Sharing credentials across your API requests improves performance and avoids excessive overhead that can result in rate limit errors. This guide explains how to optimize OAuth2 credential management so your app can efficiently interact with the Google Ads API.
Your credential sharing strategy will depend on whether your app is multithreaded or multiprocess (or distributed). An app that is both multiprocess and multithreaded within each process should employ both strategies. These strategies can also be adapted for multiple Google Ads accounts.
Each session or user drawn by a thread should be using the same credential object. Access token refreshes must also be performed synchronously so as to avoid race conditions.
Our client libraries ensure that the credential is a thread-safe object that
refreshes itself synchronously when its access token expires. Each of our client
libraries has a session (or user) object with a credential that it reuses
throughout its lifetime. To share the credential across threads, you just
construct each session using the same credential. For example, in the Java
client library, you would create a
Credential singleton and share it across
Multiprocess or distributed
For multiprocess or distributed processes, you need to persist the credential before you can share it. To ensure that multiple processes or servers don't attempt to refresh the credential at the same time, resulting in excessive refresh requests, you should assign the refresh to a single process.
For example, a separate job or service can be responsible for periodically refreshing the credential and proactively pushing it to a data store that is shared by a pool of servers. Each server can then retrieve the credential from the data store when making an API request.
The refresh job shouldn't wait until the current credential expires before initiating a refresh. Doing so might result in the app stalling out for lack of a valid credential; though, if a credential's access token expires while the API request is being processed, the request will still complete, and results returned.
We recommend keeping track of the time at which your access token was last refreshed, and force a refresh if there's less than 5 minutes until expiration.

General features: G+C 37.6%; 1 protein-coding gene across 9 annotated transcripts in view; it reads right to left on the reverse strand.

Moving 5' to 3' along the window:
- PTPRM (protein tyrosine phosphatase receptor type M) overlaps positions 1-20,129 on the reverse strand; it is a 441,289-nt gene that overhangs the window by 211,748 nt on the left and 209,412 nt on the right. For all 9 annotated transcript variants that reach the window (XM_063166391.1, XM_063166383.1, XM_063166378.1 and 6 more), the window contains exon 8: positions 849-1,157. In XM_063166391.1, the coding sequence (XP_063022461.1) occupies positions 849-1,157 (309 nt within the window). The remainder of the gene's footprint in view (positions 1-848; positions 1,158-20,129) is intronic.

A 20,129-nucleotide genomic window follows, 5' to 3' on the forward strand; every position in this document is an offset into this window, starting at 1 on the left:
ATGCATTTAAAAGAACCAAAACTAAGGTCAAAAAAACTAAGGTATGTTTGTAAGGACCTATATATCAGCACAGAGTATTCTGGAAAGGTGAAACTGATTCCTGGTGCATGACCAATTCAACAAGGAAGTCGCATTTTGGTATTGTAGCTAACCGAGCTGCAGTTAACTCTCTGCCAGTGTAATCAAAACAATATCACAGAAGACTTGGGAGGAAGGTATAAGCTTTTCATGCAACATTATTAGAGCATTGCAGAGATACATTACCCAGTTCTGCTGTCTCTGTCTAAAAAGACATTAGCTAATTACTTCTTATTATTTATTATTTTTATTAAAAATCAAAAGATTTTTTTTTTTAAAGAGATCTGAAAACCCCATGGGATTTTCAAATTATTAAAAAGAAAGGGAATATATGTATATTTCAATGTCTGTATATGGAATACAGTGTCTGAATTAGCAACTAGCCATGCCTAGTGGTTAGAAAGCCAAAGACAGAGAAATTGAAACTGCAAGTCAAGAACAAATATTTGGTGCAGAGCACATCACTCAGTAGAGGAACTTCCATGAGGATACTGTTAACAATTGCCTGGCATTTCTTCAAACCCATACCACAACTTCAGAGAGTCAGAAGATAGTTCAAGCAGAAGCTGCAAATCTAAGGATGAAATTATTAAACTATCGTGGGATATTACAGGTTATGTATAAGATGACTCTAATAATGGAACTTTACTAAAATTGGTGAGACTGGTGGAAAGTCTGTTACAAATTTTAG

If you don't know when an access token was last refreshed, you could attempt to refresh it assuming it has already expired. If the access token is not close to lapsing, the server returns the same access token, along with the milliseconds remaining until the token expires.
You can make use of an existing data store or deploy one specific to the sharing of credentials between servers. Solutions include caching servers, such as Memcached or Infinispan, or NoSQL data stores, such as MongoDB.
The data store should be optimized for fast reading operations since there will be many more read requests than writes. And, credentials must be stored securely.
When storing the credential, you should store the calculated
refresh_token alongside the
expiry_time is calculated as the time of the
access_token refresh request
Each server or process in the pool retrieves the latest credential from the data store before making a request. As long as the refresh job is running properly, the credential will be valid. However, if the refresh job or data store fails, you should have a fallback mechanism.
If a server or process cannot get a credential from the data store, or if the credential is expired, the server should refresh its own credentials to allow the app to continue working with the API until the problem is resolved.
Credential management for multiple accounts
A credential generated for a Google Ads manager account can be used to access all of its child accounts. Thus, for users with a single manager account hierarchy, it's usually sufficient to generate a credential for the top-level manager account to be used for all the Google Ads accounts beneath it.
If your app needs to access Google Ads accounts that aren't related to one another in any manager account hierarchy, you should generate and maintain different credentials for different accounts—such as for each Google Ads client account you access, or each top-level manager account in the independent hierarchies you access.
You can follow the same strategies for multithreaded or
multiprocess / distributed apps with minor modifications. When
using a shared data store, credentials must be indexed by the account identifier
customerId to ensure credentials are associated with the right account.
Additionally, the refresh job should keep all credentials refreshed. If a new
account is linked, the refresh job may need to be triggered.
Finally, in multithreaded apps, you should only share the credential object across threads that are operating on the account with which the credential object is associated.